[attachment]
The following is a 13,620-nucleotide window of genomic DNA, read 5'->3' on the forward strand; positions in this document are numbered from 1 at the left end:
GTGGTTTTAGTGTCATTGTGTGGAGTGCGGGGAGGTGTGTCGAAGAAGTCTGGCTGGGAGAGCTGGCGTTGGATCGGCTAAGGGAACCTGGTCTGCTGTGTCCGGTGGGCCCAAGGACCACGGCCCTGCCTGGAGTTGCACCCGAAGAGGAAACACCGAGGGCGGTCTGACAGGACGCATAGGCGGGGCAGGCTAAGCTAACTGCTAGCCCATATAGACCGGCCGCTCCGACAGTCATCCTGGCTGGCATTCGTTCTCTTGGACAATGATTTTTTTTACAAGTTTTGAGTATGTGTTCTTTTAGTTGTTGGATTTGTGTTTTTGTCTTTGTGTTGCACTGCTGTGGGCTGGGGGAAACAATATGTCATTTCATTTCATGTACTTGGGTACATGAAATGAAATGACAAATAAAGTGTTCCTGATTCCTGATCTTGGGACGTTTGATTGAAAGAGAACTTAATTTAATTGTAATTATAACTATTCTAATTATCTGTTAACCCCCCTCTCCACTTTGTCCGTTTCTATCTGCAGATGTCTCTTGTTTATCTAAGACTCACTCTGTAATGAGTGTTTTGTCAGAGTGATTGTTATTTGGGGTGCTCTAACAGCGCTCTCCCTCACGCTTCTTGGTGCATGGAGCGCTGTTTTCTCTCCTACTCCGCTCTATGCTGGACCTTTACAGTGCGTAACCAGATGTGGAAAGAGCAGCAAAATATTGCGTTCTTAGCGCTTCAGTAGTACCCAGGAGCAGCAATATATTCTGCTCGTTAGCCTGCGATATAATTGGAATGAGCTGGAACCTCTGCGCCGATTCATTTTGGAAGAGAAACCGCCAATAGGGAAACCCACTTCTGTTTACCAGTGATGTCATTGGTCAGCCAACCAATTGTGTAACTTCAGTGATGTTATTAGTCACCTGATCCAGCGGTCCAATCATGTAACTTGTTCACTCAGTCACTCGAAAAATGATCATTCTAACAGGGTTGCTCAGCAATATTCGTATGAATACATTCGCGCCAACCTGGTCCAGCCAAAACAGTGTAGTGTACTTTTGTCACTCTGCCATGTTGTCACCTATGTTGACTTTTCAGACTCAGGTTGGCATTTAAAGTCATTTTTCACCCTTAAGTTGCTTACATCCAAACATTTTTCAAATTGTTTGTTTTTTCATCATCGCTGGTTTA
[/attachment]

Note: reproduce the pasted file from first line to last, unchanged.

The following is a 13,620-nucleotide window of genomic DNA, read 5'->3' on the forward strand; positions in this document are numbered from 1 at the left end:
GTGGTTTTAGTGTCATTGTGTGGAGTGCGGGGAGGTGTGTCGAAGAAGTCTGGCTGGGAGAGCTGGCGTTGGATCGGCTAAGGGAACCTGGTCTGCTGTGTCCGGTGGGCCCAAGGACCACGGCCCTGCCTGGAGTTGCACCCGAAGAGGAAACACCGAGGGCGGTCTGACAGGACGCATAGGCGGGGCAGGCTAAGCTAACTGCTAGCCCATATAGACCGGCCGCTCCGACAGTCATCCTGGCTGGCATTCGTTCTCTTGGACAATGATTTTTTTTACAAGTTTTGAGTATGTGTTCTTTTAGTTGTTGGATTTGTGTTTTTGTCTTTGTGTTGCACTGCTGTGGGCTGGGGGAAACAATATGTCATTTCATTTCATGTACTTGGGTACATGAAATGAAATGACAAATAAAGTGTTCCTGATTCCTGATCTTGGGACGTTTGATTGAAAGAGAACTTAATTTAATTGTAATTATAACTATTCTAATTATCTGTTAACCCCCCTCTCCACTTTGTCCGTTTCTATCTGCAGATGTCTCTTGTTTATCTAAGACTCACTCTGTAATGAGTGTTTTGTCAGAGTGATTGTTATTTGGGGTGCTCTAACAGCGCTCTCCCTCACGCTTCTTGGTGCATGGAGCGCTGTTTTCTCTCCTACTCCGCTCTATGCTGGACCTTTACAGTGCGTAACCAGATGTGGAAAGAGCAGCAAAATATTGCGTTCTTAGCGCTTCAGTAGTACCCAGGAGCAGCAATATATTCTGCTCGTTAGCCTGCGATATAATTGGAATGAGCTGGAACCTCTGCGCCGATTCATTTTGGAAGAGAAACCGCCAATAGGGAAACCCACTTCTGTTTACCAGTGATGTCATTGGTCAGCCAACCAATTGTGTAACTTCAGTGATGTTATTAGTCACCTGATCCAGCGGTCCAATCATGTAACTTGTTCACTCAGTCACTCGAAAAATGATCATTCTAACAGGGTTGCTCAGCAATATTCGTATGAATACATTCGCGCCAACCTGGTCCAGCCAAAACAGTGTAGTGTACTTTTGTCACTCTGCCATGTTGTCACCTATGTTGACTTTTCAGACTCAGGTTGGCATTTAAAGTCATTTTTCACCCTTAAGTTGCTTACATCCAAACATTTTTCAAATTGTTTGTTTTTTCATCATCGCTGGTTTA